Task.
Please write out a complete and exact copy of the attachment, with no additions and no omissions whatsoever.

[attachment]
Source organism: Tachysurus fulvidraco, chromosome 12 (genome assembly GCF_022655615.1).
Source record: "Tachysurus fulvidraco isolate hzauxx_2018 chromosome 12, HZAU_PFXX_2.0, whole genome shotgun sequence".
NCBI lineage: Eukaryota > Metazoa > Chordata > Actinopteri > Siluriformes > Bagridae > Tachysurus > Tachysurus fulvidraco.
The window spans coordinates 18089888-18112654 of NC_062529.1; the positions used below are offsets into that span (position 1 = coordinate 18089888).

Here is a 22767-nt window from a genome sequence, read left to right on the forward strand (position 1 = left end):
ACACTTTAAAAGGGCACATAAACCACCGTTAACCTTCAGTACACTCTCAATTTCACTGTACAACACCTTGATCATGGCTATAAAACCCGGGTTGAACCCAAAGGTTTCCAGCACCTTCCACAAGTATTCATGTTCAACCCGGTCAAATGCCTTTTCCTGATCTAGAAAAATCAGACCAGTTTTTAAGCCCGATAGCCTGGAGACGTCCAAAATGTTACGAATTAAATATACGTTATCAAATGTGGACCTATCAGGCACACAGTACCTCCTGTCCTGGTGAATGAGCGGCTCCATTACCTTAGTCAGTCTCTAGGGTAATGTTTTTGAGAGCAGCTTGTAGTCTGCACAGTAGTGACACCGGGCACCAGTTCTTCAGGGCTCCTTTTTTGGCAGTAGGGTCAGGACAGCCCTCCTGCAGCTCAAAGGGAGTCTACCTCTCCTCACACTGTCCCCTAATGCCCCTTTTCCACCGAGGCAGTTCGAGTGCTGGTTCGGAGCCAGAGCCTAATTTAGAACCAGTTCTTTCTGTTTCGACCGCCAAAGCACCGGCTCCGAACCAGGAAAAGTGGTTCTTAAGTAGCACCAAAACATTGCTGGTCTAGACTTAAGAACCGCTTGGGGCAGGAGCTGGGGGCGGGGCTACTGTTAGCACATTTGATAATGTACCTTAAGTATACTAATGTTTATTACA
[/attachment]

Source organism: Tachysurus fulvidraco, chromosome 12 (genome assembly GCF_022655615.1).
Source record: "Tachysurus fulvidraco isolate hzauxx_2018 chromosome 12, HZAU_PFXX_2.0, whole genome shotgun sequence".
NCBI lineage: Eukaryota > Metazoa > Chordata > Actinopteri > Siluriformes > Bagridae > Tachysurus > Tachysurus fulvidraco.
The window spans coordinates 18089888-18112654 of NC_062529.1; the positions used below are offsets into that span (position 1 = coordinate 18089888).

Here is a 22767-nt window from a genome sequence, read left to right on the forward strand (position 1 = left end):
ACACTTTAAAAGGGCACATAAACCACCGTTAACCTTCAGTACACTCTCAATTTCACTGTACAACACCTTGATCATGGCTATAAAACCCGGGTTGAACCCAAAGGTTTCCAGCACCTTCCACAAGTATTCATGTTCAACCCGGTCAAATGCCTTTTCCTGATCTAGAAAAATCAGACCAGTTTTTAAGCCCGATAGCCTGGAGACGTCCAAAATGTTACGAATTAAATATACGTTATCAAATGTGGACCTATCAGGCACACAGTACCTCCTGTCCTGGTGAATGAGCGGCTCCATTACCTTAGTCAGTCTCTAGGGTAATGTTTTTGAGAGCAGCTTGTAGTCTGCACAGTAGTGACACCGGGCACCAGTTCTTCAGGGCTCCTTTTTTGGCAGTAGGGTCAGGACAGCCCTCCTGCAGCTCAAAGGGAGTCTACCTCTCCTCACACTGTCCCCTAATGCCCCTTTTCCACCGAGGCAGTTCGAGTGCTGGTTCGGAGCCAGAGCCTAATTTAGAACCAGTTCTTTCTGTTTCGACCGCCAAAGCACCGGCTCCGAACCAGGAAAAGTGGTTCTTAAGTAGCACCAAAACATTGCTGGTCTAGACTTAAGAACCGCTTGGGGCAGGAGCTGGGGGCGGGGCTACTGTTAGCACATTTGATAATGTACCTTAAGTATACTAATGTTTATTACA